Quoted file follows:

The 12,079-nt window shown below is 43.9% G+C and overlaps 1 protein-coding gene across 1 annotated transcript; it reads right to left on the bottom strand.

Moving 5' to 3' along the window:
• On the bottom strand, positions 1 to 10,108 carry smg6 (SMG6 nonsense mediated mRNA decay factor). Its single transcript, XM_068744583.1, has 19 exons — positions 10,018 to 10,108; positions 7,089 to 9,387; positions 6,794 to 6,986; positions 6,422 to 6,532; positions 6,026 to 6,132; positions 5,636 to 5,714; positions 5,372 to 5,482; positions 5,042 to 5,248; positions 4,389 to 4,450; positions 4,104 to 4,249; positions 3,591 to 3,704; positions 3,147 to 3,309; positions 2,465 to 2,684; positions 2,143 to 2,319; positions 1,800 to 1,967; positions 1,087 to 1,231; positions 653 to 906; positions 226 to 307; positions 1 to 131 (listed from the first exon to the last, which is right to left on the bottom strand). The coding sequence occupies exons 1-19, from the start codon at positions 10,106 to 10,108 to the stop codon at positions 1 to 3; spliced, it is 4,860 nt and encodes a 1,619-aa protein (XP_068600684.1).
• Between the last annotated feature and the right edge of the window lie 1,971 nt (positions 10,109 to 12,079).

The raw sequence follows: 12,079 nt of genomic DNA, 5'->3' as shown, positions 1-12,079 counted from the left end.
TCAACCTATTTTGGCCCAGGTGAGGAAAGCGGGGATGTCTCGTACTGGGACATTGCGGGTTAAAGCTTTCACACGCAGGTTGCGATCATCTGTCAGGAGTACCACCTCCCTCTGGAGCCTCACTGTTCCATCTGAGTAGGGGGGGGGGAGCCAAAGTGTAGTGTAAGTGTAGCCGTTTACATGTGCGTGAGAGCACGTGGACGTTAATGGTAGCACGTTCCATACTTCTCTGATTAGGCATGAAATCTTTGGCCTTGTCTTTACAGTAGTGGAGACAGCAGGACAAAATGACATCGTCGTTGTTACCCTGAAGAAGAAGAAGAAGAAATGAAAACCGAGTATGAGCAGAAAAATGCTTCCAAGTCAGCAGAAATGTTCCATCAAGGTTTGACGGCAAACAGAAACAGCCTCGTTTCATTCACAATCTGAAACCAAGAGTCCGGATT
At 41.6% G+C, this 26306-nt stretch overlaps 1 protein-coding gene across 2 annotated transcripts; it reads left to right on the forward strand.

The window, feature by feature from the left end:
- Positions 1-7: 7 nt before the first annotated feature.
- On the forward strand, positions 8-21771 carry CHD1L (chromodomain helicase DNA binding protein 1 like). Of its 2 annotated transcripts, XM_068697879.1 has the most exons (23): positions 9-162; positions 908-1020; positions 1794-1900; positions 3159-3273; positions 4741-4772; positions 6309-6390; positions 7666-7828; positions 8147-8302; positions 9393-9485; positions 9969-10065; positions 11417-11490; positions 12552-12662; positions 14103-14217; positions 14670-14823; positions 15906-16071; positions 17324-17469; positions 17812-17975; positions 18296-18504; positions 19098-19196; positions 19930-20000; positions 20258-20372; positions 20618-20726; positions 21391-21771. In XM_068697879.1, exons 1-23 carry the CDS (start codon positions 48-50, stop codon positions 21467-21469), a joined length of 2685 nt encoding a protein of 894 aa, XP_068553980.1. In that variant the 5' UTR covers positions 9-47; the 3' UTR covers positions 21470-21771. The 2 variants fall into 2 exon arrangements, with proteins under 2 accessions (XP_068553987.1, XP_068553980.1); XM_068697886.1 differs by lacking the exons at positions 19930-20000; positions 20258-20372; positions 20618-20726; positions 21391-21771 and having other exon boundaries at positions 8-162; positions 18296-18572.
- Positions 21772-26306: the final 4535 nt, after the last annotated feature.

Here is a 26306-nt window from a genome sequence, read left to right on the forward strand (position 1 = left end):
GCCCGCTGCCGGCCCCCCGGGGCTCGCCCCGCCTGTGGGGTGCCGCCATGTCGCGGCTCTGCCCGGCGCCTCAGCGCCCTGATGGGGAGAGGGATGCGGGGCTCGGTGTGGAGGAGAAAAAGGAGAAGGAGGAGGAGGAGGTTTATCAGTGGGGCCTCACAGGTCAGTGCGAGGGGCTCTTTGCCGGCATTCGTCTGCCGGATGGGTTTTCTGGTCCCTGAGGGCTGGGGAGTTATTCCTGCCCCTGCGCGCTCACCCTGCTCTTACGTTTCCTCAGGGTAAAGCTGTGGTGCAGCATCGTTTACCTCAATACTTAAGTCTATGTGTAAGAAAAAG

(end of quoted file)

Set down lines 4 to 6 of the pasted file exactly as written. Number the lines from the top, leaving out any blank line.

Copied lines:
• Between the last annotated feature and the right edge of the window lie 1,971 nt (positions 10,109 to 12,079).

The raw sequence follows: 12,079 nt of genomic DNA, 5'->3' as shown, positions 1-12,079 counted from the left end.
TCAACCTATTTTGGCCCAGGTGAGGAAAGCGGGGATGTCTCGTACTGGGACATTGCGGGTTAAAGCTTTCACACGCAGGTTGCGATCATCTGTCAGGAGTACCACCTCCCTCTGGAGCCTCACTGTTCCATCTGAGTAGGGGGGGGGGAGCCAAAGTGTAGTGTAAGTGTAGCCGTTTACATGTGCGTGAGAGCACGTGGACGTTAATGGTAGCACGTTCCATACTTCTCTGATTAGGCATGAAATCTTTGGCCTTGTCTTTACAGTAGTGGAGACAGCAGGACAAAATGACATCGTCGTTGTTACCCTGAAGAAGAAGAAGAAGAAATGAAAACCGAGTATGAGCAGAAAAATGCTTCCAAGTCAGCAGAAATGTTCCATCAAGGTTTGACGGCAAACAGAAACAGCCTCGTTTCATTCACAATCTGAAACCAAGAGTCCGGATT